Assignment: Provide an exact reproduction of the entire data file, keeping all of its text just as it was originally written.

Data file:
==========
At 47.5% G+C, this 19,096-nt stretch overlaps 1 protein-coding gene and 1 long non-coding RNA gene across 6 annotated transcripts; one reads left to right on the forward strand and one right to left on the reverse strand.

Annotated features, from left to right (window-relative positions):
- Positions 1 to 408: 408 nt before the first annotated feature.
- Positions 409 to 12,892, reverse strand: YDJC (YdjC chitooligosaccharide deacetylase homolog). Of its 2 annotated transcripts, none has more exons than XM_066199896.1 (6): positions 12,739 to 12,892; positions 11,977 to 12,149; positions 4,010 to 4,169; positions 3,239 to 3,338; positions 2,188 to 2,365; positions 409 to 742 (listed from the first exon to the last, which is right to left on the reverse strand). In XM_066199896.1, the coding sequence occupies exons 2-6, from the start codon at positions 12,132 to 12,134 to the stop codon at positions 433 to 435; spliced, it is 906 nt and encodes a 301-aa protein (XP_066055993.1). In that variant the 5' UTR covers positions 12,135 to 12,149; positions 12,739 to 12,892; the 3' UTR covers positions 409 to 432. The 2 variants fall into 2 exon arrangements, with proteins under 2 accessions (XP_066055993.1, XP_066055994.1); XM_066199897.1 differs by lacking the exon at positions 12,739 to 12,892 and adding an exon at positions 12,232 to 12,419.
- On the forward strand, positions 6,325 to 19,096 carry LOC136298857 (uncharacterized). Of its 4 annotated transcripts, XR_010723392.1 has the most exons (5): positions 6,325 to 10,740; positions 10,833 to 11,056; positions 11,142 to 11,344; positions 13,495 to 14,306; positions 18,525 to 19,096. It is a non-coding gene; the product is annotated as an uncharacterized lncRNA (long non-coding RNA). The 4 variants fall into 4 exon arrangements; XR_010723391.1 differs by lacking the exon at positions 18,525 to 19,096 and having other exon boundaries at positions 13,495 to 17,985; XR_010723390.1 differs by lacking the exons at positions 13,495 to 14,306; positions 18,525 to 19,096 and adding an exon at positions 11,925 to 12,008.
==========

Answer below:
At 47.5% G+C, this 19,096-nt stretch overlaps 1 protein-coding gene and 1 long non-coding RNA gene across 6 annotated transcripts; one reads left to right on the forward strand and one right to left on the reverse strand.

Annotated features, from left to right (window-relative positions):
- Positions 1 to 408: 408 nt before the first annotated feature.
- Positions 409 to 12,892, reverse strand: YDJC (YdjC chitooligosaccharide deacetylase homolog). Of its 2 annotated transcripts, none has more exons than XM_066199896.1 (6): positions 12,739 to 12,892; positions 11,977 to 12,149; positions 4,010 to 4,169; positions 3,239 to 3,338; positions 2,188 to 2,365; positions 409 to 742 (listed from the first exon to the last, which is right to left on the reverse strand). In XM_066199896.1, the coding sequence occupies exons 2-6, from the start codon at positions 12,132 to 12,134 to the stop codon at positions 433 to 435; spliced, it is 906 nt and encodes a 301-aa protein (XP_066055993.1). In that variant the 5' UTR covers positions 12,135 to 12,149; positions 12,739 to 12,892; the 3' UTR covers positions 409 to 432. The 2 variants fall into 2 exon arrangements, with proteins under 2 accessions (XP_066055993.1, XP_066055994.1); XM_066199897.1 differs by lacking the exon at positions 12,739 to 12,892 and adding an exon at positions 12,232 to 12,419.
- On the forward strand, positions 6,325 to 19,096 carry LOC136298857 (uncharacterized). Of its 4 annotated transcripts, XR_010723392.1 has the most exons (5): positions 6,325 to 10,740; positions 10,833 to 11,056; positions 11,142 to 11,344; positions 13,495 to 14,306; positions 18,525 to 19,096. It is a non-coding gene; the product is annotated as an uncharacterized lncRNA (long non-coding RNA). The 4 variants fall into 4 exon arrangements; XR_010723391.1 differs by lacking the exon at positions 18,525 to 19,096 and having other exon boundaries at positions 13,495 to 17,985; XR_010723390.1 differs by lacking the exons at positions 13,495 to 14,306; positions 18,525 to 19,096 and adding an exon at positions 11,925 to 12,008.